China’s latest round of crackdown against Buddhist venues continues to intensify. Even shop signboards containing the Chinese character Fó (佛meaning “Buddha” or “Buddhism”) have been forcibly removed or painted over.
According to a Buddhist from Harbin city in China’s northernmost province of Heilongjiang, between November 1 and 2, the Administration Bureau of Industry and Commerce, the Bureau of Religious Affairs and some other departments in a district of Harbin city launched a joint operation, targeting several Buddhist supplies shops in the district: The store signboards containing faith-related wording were dismantled or painted over — some Buddhist supplies shops were renamed as “arts and crafts stores.”
On November 9, personnel from the Administration Bureau for Industry and Commerce ordered the owner of one Buddhist supplies store in the district to remove all Buddhist books from the store’s shelves.
According to local residents, Buddhist supplies stores, both large and small, in the district are now practically deserted. In the past, incense smoke would billow from the altars in front of the stores, but now, the altars have long been put away, and some of these stores have closed down. The district’s Guanyin Temple has also been prohibited from burning incense.
Cases of Buddhist signboards being forcibly removed have also occurred in other provinces throughout the country.
On November 2, a Bitter Winter reporter passing through a market in Hebei Province’s Tangshan city saw the owners of several Buddhist supplies stores removing the character Fó (佛) from the wall or signboards.
One shop owner told the reporter: “The central government issued a document prohibiting the exterior decorations of shops from containing Chinese characters or signboards with religious connotations. Now, we have to change the wording to say ‘handcrafted gifts’ … Now, burning incense, offering lights, and making offerings to Buddha statues have all been banned. We’re even not allowed to sell Buddhist chanting machines.”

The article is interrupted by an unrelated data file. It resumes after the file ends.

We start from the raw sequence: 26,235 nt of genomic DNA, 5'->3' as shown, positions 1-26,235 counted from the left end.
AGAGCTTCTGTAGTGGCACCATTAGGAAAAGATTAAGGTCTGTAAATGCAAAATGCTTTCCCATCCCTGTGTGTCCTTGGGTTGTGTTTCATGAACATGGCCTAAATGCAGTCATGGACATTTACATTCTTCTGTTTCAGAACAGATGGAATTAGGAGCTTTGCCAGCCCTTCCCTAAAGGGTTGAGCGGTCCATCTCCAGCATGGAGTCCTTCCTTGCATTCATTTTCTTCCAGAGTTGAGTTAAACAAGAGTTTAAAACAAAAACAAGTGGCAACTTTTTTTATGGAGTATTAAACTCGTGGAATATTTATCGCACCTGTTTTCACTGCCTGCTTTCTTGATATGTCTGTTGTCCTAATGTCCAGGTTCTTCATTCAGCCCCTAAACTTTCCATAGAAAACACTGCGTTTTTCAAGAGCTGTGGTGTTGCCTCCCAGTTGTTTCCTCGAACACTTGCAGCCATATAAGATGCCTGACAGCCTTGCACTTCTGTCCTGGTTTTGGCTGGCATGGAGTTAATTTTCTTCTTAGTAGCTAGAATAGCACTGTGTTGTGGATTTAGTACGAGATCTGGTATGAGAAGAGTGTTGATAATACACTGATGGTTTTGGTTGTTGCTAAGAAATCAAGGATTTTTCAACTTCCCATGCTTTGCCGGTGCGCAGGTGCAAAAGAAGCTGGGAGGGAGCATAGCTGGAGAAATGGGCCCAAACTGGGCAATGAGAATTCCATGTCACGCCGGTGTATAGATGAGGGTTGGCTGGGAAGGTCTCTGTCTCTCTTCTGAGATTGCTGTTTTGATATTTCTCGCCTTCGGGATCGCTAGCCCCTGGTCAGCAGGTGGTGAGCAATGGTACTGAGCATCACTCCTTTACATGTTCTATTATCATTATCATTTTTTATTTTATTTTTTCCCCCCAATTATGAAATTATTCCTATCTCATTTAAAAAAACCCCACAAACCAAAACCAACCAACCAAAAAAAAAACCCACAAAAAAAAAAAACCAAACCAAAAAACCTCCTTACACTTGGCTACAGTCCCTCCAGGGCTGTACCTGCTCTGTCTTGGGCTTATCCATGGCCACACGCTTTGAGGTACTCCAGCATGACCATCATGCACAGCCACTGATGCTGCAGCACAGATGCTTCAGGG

When the shop owner was asked whether this move by the government will cause the store to incur losses, the shop owner said: “This is the national policy. The arm is no match for the thigh*. If there are losses, we have to bear them ourselves. If we don’t remove it ourselves, the government will come to remove it, and once they come, our losses could be even greater.”
It is understood that the Wanfo Pagoda near this market is the largest-scale Buddhist venue for offering incense in Tangshan’s Kaiping district. In August, the local Buddhist Association canceled the semiweekly Buddhist devotional practice of prayer for blessings under the guise of “preventing believers from making trouble.” The authorities also used items painted with the heads of dragons to cover the four Buddha statues at the top of the pagoda.
One Buddhist source said that since last year, the authorities have been dismantling and painting over many shop signboards bearing halal patterns or text under the pretense of waging an “assault on the generalization of halal.” The term “generalization of halal” is a loosely translated Chinese term “qingzhen fanhua” that refers to the usage of the concept of halal (permissible or traditional as per Islamic laws) in non-food categories.
If the purported reason for removing halal markings is to stop terrorists, then what is the purpose of removing the Chinese character meaning “Buddha” or “Buddhism”? Answer: There is no purpose other than to try to rid the country of any religion at all.
Reported by Piao Junying